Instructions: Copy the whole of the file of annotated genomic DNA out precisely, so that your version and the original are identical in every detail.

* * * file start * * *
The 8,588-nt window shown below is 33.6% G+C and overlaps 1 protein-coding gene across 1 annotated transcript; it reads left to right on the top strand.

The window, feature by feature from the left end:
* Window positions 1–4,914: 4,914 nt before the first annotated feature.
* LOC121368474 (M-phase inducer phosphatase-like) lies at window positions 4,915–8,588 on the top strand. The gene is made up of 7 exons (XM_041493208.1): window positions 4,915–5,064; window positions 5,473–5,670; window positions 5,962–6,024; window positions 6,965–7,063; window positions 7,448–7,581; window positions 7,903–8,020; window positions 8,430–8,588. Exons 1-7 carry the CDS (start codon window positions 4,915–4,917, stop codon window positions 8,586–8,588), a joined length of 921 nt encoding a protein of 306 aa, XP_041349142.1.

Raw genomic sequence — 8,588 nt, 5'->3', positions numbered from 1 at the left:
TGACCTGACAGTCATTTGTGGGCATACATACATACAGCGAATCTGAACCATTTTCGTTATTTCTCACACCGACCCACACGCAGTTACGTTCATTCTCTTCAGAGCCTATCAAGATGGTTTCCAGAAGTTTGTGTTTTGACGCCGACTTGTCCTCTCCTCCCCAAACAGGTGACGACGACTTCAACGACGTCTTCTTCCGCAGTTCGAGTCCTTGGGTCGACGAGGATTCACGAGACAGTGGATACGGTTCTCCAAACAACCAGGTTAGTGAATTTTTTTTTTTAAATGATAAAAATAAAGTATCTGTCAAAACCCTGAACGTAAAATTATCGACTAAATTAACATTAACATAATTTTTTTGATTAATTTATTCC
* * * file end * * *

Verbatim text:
The 8,588-nt window shown below is 33.6% G+C and overlaps 1 protein-coding gene across 1 annotated transcript; it reads left to right on the top strand.

The window, feature by feature from the left end:
* Window positions 1–4,914: 4,914 nt before the first annotated feature.
* LOC121368474 (M-phase inducer phosphatase-like) lies at window positions 4,915–8,588 on the top strand. The gene is made up of 7 exons (XM_041493208.1): window positions 4,915–5,064; window positions 5,473–5,670; window positions 5,962–6,024; window positions 6,965–7,063; window positions 7,448–7,581; window positions 7,903–8,020; window positions 8,430–8,588. Exons 1-7 carry the CDS (start codon window positions 4,915–4,917, stop codon window positions 8,586–8,588), a joined length of 921 nt encoding a protein of 306 aa, XP_041349142.1.

Raw genomic sequence — 8,588 nt, 5'->3', positions numbered from 1 at the left:
TGACCTGACAGTCATTTGTGGGCATACATACATACAGCGAATCTGAACCATTTTCGTTATTTCTCACACCGACCCACACGCAGTTACGTTCATTCTCTTCAGAGCCTATCAAGATGGTTTCCAGAAGTTTGTGTTTTGACGCCGACTTGTCCTCTCCTCCCCAAACAGGTGACGACGACTTCAACGACGTCTTCTTCCGCAGTTCGAGTCCTTGGGTCGACGAGGATTCACGAGACAGTGGATACGGTTCTCCAAACAACCAGGTTAGTGAATTTTTTTTTTTAAATGATAAAAATAAAGTATCTGTCAAAACCCTGAACGTAAAATTATCGACTAAATTAACATTAACATAATTTTTTTGATTAATTTATTCC